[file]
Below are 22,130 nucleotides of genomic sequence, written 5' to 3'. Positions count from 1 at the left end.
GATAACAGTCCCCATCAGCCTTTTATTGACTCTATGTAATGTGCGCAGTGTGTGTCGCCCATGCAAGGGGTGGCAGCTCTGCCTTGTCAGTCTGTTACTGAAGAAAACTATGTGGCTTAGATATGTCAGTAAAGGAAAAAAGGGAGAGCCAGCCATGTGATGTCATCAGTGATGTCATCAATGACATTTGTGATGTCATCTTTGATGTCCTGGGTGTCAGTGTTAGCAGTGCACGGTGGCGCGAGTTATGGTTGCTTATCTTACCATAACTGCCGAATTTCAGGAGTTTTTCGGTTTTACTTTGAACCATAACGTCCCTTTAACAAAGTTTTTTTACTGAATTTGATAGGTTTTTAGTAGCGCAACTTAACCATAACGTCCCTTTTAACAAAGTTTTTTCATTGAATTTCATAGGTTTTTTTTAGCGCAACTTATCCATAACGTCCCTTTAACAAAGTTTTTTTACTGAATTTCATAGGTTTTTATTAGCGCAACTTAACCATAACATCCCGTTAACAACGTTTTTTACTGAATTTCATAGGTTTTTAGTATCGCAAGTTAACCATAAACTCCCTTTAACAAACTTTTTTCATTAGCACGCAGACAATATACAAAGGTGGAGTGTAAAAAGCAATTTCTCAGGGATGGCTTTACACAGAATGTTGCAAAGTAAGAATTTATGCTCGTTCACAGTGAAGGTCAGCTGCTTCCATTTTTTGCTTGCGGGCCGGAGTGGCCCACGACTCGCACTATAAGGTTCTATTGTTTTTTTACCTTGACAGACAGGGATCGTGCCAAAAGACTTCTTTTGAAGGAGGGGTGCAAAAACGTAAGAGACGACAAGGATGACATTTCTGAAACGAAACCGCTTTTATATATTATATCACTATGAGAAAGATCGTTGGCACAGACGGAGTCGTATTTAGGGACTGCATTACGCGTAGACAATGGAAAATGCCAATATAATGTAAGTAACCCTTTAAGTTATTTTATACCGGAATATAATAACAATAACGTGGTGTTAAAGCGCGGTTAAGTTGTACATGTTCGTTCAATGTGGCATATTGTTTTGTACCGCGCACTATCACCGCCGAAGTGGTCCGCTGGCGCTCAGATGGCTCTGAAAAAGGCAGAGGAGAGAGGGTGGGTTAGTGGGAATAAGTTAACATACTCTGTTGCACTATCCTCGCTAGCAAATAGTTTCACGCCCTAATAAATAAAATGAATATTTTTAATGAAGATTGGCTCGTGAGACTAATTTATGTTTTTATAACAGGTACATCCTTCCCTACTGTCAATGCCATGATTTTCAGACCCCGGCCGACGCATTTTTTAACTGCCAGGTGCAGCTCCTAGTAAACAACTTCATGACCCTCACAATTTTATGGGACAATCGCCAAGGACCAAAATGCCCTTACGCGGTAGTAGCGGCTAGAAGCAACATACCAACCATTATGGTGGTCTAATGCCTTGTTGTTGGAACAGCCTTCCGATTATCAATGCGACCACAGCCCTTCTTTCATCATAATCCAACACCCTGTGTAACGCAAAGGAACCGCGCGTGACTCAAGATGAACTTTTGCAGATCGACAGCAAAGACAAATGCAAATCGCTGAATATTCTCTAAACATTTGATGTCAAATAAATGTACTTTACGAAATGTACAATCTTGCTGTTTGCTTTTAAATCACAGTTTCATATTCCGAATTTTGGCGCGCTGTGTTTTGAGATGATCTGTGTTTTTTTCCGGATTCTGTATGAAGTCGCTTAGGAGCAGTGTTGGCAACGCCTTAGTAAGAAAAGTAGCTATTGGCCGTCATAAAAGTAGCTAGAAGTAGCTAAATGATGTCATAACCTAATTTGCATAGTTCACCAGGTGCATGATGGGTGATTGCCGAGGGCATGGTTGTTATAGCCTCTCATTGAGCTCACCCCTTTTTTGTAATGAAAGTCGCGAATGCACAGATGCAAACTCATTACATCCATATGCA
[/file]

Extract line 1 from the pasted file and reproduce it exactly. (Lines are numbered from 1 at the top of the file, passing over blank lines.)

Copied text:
Below are 22,130 nucleotides of genomic sequence, written 5' to 3'. Positions count from 1 at the left end.